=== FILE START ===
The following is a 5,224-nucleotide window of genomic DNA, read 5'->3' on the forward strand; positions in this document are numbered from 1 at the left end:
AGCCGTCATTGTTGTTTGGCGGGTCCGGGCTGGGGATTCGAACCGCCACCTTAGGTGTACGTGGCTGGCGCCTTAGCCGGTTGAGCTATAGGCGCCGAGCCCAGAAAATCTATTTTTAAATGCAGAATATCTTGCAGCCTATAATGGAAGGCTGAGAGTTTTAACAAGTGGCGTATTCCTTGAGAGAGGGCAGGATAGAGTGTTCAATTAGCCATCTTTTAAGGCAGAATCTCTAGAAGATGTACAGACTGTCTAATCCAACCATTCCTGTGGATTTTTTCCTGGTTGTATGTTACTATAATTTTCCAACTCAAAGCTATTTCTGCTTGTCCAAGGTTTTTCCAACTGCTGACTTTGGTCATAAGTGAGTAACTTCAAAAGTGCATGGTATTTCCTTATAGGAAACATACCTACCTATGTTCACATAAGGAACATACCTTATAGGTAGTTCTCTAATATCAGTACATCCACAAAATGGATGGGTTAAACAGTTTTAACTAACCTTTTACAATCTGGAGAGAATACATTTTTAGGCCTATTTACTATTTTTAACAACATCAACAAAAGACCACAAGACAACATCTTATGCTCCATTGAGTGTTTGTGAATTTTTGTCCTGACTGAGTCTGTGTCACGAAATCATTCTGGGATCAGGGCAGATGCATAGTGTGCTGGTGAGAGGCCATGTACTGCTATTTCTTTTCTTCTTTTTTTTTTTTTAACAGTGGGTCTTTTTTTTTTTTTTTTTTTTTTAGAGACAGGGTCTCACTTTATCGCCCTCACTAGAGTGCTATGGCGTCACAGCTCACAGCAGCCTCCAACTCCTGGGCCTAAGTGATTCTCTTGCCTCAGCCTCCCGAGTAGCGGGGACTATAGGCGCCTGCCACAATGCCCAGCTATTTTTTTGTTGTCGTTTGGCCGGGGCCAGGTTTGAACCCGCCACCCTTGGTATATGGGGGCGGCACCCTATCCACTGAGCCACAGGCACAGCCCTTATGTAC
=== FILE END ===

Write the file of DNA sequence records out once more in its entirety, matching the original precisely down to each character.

The following is a 5,224-nucleotide window of genomic DNA, read 5'->3' on the forward strand; positions in this document are numbered from 1 at the left end:
AGCCGTCATTGTTGTTTGGCGGGTCCGGGCTGGGGATTCGAACCGCCACCTTAGGTGTACGTGGCTGGCGCCTTAGCCGGTTGAGCTATAGGCGCCGAGCCCAGAAAATCTATTTTTAAATGCAGAATATCTTGCAGCCTATAATGGAAGGCTGAGAGTTTTAACAAGTGGCGTATTCCTTGAGAGAGGGCAGGATAGAGTGTTCAATTAGCCATCTTTTAAGGCAGAATCTCTAGAAGATGTACAGACTGTCTAATCCAACCATTCCTGTGGATTTTTTCCTGGTTGTATGTTACTATAATTTTCCAACTCAAAGCTATTTCTGCTTGTCCAAGGTTTTTCCAACTGCTGACTTTGGTCATAAGTGAGTAACTTCAAAAGTGCATGGTATTTCCTTATAGGAAACATACCTACCTATGTTCACATAAGGAACATACCTTATAGGTAGTTCTCTAATATCAGTACATCCACAAAATGGATGGGTTAAACAGTTTTAACTAACCTTTTACAATCTGGAGAGAATACATTTTTAGGCCTATTTACTATTTTTAACAACATCAACAAAAGACCACAAGACAACATCTTATGCTCCATTGAGTGTTTGTGAATTTTTGTCCTGACTGAGTCTGTGTCACGAAATCATTCTGGGATCAGGGCAGATGCATAGTGTGCTGGTGAGAGGCCATGTACTGCTATTTCTTTTCTTCTTTTTTTTTTTTTAACAGTGGGTCTTTTTTTTTTTTTTTTTTTTTTAGAGACAGGGTCTCACTTTATCGCCCTCACTAGAGTGCTATGGCGTCACAGCTCACAGCAGCCTCCAACTCCTGGGCCTAAGTGATTCTCTTGCCTCAGCCTCCCGAGTAGCGGGGACTATAGGCGCCTGCCACAATGCCCAGCTATTTTTTTGTTGTCGTTTGGCCGGGGCCAGGTTTGAACCCGCCACCCTTGGTATATGGGGGCGGCACCCTATCCACTGAGCCACAGGCACAGCCCTTATGTAC